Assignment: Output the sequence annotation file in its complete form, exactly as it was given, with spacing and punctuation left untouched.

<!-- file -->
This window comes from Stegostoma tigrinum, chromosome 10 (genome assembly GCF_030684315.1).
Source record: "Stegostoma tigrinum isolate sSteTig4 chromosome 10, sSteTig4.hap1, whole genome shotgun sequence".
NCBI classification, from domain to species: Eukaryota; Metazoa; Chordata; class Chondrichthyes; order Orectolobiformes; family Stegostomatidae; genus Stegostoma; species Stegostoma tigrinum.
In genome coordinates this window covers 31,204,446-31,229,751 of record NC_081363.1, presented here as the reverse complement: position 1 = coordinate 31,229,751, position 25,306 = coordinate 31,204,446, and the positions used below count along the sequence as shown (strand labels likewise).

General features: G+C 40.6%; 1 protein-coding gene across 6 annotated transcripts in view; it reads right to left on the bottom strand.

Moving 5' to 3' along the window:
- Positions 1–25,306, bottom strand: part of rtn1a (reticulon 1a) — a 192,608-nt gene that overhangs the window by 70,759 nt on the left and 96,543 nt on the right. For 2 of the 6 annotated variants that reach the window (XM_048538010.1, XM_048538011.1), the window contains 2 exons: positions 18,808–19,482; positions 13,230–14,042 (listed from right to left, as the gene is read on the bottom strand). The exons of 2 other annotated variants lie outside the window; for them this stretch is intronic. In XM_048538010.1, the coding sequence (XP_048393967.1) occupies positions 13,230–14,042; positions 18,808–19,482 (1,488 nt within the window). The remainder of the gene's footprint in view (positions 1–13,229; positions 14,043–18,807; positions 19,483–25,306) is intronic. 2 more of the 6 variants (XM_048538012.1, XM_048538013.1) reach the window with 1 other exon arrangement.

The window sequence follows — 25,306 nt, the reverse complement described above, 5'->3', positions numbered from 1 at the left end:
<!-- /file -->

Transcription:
This window comes from Stegostoma tigrinum, chromosome 10 (genome assembly GCF_030684315.1).
Source record: "Stegostoma tigrinum isolate sSteTig4 chromosome 10, sSteTig4.hap1, whole genome shotgun sequence".
NCBI classification, from domain to species: Eukaryota; Metazoa; Chordata; class Chondrichthyes; order Orectolobiformes; family Stegostomatidae; genus Stegostoma; species Stegostoma tigrinum.
In genome coordinates this window covers 31,204,446-31,229,751 of record NC_081363.1, presented here as the reverse complement: position 1 = coordinate 31,229,751, position 25,306 = coordinate 31,204,446, and the positions used below count along the sequence as shown (strand labels likewise).

General features: G+C 40.6%; 1 protein-coding gene across 6 annotated transcripts in view; it reads right to left on the bottom strand.

Moving 5' to 3' along the window:
- Positions 1–25,306, bottom strand: part of rtn1a (reticulon 1a) — a 192,608-nt gene that overhangs the window by 70,759 nt on the left and 96,543 nt on the right. For 2 of the 6 annotated variants that reach the window (XM_048538010.1, XM_048538011.1), the window contains 2 exons: positions 18,808–19,482; positions 13,230–14,042 (listed from right to left, as the gene is read on the bottom strand). The exons of 2 other annotated variants lie outside the window; for them this stretch is intronic. In XM_048538010.1, the coding sequence (XP_048393967.1) occupies positions 13,230–14,042; positions 18,808–19,482 (1,488 nt within the window). The remainder of the gene's footprint in view (positions 1–13,229; positions 14,043–18,807; positions 19,483–25,306) is intronic. 2 more of the 6 variants (XM_048538012.1, XM_048538013.1) reach the window with 1 other exon arrangement.

The window sequence follows — 25,306 nt, the reverse complement described above, 5'->3', positions numbered from 1 at the left end: